Scotland champions Climate Justice
Ambitious action outlined at UN talks.
Scotland’s Environment and Climate Change Minister Paul Wheelhouse is spreading the message on the importance of Climate Justice to the international community.
The Scottish Government’s engagement and delivery of Climate Justice recognises that climate change has the greatest impact on the world’s poorest communities. Mr Wheelhouse is highlighting Scotland’s pioneering work in this field to international counterparts at UN Climate talks (UNFCCC) in Warsaw this week.
The annual talks bring together Ministers and stakeholders from nearly 200 countries, and also act as a platform for sharing global best practice on climate change.
The initial £3 million round of Scotland’s Climate Justice funding has been channelled into five water-related climate adaptation projects in Zambia and Malawi. Last month the First Minister announced the Climate Justice Fund was being doubled to £6 million, allowing this important work to continue building on learning gained in the first tranche of projects.
The second round of funding will be available from 2014 and Mr Wheelhouse has confirmed the next round of funding will:
- support projects in related areas of water, food and energy in the same partner countries identified in the first round i.e. Malawi, Zambia, Tanzania and Rwanda
- address the needs of climate vulnerable people, for example recognising the disproportionate effect the impact of climate change can have on the poor, women and children in developing countries
- empower the poor and vulnerable in decisions and access to resources
- take a rights-based approach to programmes and services to promote human rights and the strengthening of civil society
- involve business
- build trust between communities in developed and developing countries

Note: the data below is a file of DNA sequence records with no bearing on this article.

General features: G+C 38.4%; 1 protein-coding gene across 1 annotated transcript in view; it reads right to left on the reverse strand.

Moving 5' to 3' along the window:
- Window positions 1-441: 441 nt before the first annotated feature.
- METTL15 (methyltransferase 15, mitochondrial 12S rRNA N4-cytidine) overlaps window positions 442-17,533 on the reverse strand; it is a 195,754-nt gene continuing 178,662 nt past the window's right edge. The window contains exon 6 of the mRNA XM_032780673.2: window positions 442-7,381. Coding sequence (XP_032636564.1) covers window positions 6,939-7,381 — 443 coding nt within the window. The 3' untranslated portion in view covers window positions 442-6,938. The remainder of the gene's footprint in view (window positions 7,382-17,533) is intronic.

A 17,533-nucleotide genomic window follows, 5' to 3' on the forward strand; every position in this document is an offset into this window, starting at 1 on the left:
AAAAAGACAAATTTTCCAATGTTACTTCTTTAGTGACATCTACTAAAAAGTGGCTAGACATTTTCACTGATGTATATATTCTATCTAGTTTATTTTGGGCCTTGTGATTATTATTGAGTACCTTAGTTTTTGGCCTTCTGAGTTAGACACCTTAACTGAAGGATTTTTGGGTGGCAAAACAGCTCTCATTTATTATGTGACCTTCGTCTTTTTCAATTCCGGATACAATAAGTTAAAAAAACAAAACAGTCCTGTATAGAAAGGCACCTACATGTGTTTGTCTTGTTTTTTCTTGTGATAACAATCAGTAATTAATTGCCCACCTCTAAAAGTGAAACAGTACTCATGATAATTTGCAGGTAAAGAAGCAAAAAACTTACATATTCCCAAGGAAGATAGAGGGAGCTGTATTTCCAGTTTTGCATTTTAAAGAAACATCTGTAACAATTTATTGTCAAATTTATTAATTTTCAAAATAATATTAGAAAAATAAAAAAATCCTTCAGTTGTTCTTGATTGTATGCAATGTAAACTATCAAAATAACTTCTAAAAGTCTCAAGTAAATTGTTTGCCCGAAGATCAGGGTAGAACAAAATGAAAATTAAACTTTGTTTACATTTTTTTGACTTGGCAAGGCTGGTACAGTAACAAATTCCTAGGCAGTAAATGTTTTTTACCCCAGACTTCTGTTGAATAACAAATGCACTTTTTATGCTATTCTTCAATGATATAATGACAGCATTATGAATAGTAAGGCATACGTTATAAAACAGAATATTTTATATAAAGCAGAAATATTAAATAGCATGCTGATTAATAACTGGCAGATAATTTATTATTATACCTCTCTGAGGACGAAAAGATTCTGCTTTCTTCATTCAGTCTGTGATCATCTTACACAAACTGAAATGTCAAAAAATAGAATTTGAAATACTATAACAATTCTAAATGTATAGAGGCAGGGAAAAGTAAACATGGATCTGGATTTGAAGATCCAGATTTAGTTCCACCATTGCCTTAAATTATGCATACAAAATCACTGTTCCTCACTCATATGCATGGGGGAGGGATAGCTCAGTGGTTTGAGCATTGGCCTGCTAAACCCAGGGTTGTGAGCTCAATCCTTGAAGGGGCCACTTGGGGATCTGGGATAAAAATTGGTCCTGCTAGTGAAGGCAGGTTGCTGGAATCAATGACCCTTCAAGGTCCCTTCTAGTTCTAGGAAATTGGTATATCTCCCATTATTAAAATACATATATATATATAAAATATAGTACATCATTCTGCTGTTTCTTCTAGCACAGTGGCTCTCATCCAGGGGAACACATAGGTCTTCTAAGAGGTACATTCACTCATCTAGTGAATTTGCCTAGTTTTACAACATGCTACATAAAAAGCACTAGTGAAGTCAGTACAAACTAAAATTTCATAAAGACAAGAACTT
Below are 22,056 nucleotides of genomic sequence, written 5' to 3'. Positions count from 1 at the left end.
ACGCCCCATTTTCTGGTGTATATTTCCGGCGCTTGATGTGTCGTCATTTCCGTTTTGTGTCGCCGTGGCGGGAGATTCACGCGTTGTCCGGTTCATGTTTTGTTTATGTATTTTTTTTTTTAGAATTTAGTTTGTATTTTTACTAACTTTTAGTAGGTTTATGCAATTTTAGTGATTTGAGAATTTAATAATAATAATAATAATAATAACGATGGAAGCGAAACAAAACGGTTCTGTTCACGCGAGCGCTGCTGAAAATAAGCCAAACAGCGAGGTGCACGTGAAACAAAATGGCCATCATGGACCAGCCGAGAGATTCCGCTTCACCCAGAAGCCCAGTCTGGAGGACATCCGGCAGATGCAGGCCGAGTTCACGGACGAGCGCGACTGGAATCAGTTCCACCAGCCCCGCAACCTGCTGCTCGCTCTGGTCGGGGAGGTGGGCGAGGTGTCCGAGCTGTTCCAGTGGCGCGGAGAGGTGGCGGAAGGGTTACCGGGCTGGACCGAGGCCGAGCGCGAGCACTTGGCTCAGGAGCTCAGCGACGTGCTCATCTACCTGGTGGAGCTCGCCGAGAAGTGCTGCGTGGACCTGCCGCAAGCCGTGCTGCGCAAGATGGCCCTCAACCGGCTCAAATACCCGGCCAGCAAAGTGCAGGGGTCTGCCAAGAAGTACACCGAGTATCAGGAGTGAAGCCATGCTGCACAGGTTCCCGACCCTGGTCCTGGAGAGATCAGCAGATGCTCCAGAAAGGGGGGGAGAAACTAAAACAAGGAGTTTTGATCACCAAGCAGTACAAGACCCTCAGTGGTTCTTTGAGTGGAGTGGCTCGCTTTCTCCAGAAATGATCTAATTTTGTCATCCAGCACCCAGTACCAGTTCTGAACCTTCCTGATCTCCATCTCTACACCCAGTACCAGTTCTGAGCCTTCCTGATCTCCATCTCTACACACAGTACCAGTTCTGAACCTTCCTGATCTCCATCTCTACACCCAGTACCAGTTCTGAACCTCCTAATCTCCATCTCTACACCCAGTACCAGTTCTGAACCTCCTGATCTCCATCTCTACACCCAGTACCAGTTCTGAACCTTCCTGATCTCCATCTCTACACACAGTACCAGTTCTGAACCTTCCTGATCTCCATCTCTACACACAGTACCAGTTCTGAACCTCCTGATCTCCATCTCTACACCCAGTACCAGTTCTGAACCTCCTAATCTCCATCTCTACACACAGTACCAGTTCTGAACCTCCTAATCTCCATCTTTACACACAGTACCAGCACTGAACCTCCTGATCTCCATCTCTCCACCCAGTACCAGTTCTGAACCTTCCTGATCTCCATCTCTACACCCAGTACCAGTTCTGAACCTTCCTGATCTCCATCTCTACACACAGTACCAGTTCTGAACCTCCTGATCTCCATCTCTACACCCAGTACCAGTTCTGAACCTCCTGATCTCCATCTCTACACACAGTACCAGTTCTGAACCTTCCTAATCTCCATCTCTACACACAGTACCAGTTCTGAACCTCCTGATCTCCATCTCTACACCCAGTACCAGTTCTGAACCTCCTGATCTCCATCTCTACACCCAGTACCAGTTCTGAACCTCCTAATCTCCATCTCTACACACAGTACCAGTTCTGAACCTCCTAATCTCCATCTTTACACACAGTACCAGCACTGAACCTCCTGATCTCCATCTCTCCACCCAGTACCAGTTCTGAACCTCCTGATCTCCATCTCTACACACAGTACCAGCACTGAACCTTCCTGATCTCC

Minister for Environment and Climate Change Paul Wheelhouse said:
“The devastating events experienced in the Philippines recently highlight why Climate Justice should be a global priority, adding to evidence of climate change impacts in vulnerable regions such as Sub-Saharan Africa.
“We strongly recognise the voices of those who are in the frontline of the impacts of climate change. For many of the people in communities in developing countries in particular, climate change already threatens basic human rights: to water, food, shelter, education, employment and to life itself.
“Scotland has already set out the most ambitious global targets to cut emissions and as a nation, we’ve dramatically increased our renewable electricity production. We are also pioneering a specific climate justice approach, which puts people and human rights at the heart of Scotland’s action on climate change and in supporting fair and sustainable global development.
“Here in Warsaw, I’ve had the privilege to meet and will be meeting with a number of esteemed colleagues from the international community, including faith communities promoting climate justice and the Pan-African Climate Justice Alliance. The game-changing work being carried out by Scotland with our Climate Justice Fund is being extremely well received and held up as an example for other nations to follow, for which we should be rightfully proud.”
Scotland’s innovative Climate Justice Fund has been warmly welcomed by Archbishop Desmond Tutu and former UN High Commissioner Mary Robinson.
The Fund demonstrates Scotland’s role in championing climate justice and in supporting the development of appropriate climate justice solutions. The new £3 million funding announced by the First Minister as the second round of Scotland’s innovative Climate Justice Fund will be available from 2014. Grants will be awarded over a two year period.
More on the Climate Justice Fund: http://www.scotland.gov.uk/Topics/Environment/climatechange/climatejusticefund